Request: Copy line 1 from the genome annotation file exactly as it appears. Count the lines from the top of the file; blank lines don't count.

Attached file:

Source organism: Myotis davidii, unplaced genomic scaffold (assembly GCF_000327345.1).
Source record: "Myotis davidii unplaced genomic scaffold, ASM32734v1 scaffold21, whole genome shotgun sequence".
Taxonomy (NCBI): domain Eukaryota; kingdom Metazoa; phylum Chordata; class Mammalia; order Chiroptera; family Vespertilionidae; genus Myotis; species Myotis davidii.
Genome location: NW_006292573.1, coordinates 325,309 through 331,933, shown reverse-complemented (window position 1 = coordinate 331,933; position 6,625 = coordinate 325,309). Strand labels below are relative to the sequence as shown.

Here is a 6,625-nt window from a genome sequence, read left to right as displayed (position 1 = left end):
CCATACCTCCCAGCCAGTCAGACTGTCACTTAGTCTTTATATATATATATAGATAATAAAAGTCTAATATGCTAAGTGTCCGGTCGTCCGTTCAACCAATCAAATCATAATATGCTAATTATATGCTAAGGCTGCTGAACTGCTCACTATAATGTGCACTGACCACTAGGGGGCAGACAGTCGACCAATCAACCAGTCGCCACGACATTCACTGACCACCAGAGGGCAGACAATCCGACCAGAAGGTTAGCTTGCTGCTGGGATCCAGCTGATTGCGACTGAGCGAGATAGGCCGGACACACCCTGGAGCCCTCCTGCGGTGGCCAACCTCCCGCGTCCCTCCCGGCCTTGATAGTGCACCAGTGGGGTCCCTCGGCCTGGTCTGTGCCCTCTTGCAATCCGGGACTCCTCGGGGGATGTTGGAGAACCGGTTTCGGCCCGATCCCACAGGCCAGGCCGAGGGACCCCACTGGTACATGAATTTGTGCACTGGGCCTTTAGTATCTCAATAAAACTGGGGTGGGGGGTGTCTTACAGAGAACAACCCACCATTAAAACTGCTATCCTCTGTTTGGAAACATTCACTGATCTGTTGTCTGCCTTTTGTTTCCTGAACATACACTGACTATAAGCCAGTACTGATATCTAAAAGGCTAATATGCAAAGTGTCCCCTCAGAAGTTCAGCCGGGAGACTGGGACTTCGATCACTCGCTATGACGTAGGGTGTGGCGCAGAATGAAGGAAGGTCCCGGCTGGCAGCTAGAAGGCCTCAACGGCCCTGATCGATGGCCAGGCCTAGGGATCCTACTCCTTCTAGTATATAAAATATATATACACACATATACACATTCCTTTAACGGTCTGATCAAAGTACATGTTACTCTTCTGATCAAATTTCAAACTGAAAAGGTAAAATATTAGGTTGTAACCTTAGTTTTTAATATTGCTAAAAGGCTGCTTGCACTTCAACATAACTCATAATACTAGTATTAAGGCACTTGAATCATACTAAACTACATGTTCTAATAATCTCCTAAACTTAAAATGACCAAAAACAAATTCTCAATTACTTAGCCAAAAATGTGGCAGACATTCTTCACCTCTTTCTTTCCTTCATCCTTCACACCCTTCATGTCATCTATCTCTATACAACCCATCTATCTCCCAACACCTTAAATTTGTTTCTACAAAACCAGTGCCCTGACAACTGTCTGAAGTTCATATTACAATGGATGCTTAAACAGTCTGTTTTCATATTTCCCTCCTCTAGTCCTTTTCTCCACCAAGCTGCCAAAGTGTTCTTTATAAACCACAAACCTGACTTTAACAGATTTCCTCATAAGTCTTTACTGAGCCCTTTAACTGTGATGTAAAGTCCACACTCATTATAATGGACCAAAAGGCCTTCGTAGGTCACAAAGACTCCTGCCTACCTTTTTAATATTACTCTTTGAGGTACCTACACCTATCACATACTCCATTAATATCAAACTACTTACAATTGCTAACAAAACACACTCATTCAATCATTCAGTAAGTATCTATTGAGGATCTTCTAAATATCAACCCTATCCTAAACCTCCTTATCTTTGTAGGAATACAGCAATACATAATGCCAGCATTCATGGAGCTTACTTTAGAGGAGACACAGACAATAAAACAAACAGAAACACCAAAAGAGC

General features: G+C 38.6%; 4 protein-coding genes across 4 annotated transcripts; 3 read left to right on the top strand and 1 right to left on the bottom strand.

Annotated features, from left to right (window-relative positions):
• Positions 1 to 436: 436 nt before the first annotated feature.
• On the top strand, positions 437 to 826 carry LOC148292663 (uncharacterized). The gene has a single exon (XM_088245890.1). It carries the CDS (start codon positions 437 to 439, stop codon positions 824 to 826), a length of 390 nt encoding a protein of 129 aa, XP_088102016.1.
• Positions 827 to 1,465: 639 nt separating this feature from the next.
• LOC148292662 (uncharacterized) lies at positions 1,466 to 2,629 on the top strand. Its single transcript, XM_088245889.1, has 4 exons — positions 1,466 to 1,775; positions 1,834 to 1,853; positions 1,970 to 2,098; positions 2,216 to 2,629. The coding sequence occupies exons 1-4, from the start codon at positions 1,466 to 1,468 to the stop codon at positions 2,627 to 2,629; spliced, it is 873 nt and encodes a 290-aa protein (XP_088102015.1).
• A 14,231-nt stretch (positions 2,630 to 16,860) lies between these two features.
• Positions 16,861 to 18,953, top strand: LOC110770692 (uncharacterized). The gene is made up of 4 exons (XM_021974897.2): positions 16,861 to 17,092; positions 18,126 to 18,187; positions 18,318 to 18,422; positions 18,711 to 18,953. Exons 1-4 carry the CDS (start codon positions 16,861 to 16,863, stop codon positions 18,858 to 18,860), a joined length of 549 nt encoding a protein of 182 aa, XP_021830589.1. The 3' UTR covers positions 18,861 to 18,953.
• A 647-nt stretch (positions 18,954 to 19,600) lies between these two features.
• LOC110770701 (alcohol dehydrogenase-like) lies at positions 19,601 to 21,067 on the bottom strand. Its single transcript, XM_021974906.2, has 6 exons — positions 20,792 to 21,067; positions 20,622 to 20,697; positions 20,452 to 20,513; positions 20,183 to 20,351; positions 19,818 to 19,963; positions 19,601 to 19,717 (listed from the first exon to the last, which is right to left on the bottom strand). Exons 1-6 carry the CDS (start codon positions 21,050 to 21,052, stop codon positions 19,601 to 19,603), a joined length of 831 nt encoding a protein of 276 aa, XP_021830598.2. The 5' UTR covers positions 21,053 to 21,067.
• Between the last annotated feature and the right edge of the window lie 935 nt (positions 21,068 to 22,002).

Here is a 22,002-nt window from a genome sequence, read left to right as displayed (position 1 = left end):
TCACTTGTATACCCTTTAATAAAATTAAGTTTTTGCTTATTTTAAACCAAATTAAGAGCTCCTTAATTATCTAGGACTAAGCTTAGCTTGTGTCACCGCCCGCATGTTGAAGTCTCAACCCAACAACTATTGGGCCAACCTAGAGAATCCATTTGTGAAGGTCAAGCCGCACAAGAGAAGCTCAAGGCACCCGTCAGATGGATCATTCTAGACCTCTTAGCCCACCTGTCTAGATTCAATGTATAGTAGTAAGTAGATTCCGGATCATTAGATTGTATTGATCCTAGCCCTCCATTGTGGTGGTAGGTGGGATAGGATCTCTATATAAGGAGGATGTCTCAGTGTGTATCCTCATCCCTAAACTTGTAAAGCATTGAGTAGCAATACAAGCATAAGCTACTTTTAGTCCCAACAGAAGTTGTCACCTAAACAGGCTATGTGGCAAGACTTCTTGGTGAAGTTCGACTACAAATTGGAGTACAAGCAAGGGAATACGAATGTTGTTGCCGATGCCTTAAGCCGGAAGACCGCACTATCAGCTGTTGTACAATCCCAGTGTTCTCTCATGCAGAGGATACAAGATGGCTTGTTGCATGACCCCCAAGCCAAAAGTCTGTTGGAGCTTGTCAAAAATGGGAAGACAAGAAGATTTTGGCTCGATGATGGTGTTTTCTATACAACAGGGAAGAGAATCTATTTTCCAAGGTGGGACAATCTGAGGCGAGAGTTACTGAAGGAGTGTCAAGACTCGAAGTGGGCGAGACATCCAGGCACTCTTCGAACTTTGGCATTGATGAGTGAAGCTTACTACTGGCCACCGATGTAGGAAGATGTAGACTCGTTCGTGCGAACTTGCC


Source organism: Myotis davidii, unplaced genomic scaffold (assembly GCF_000327345.1).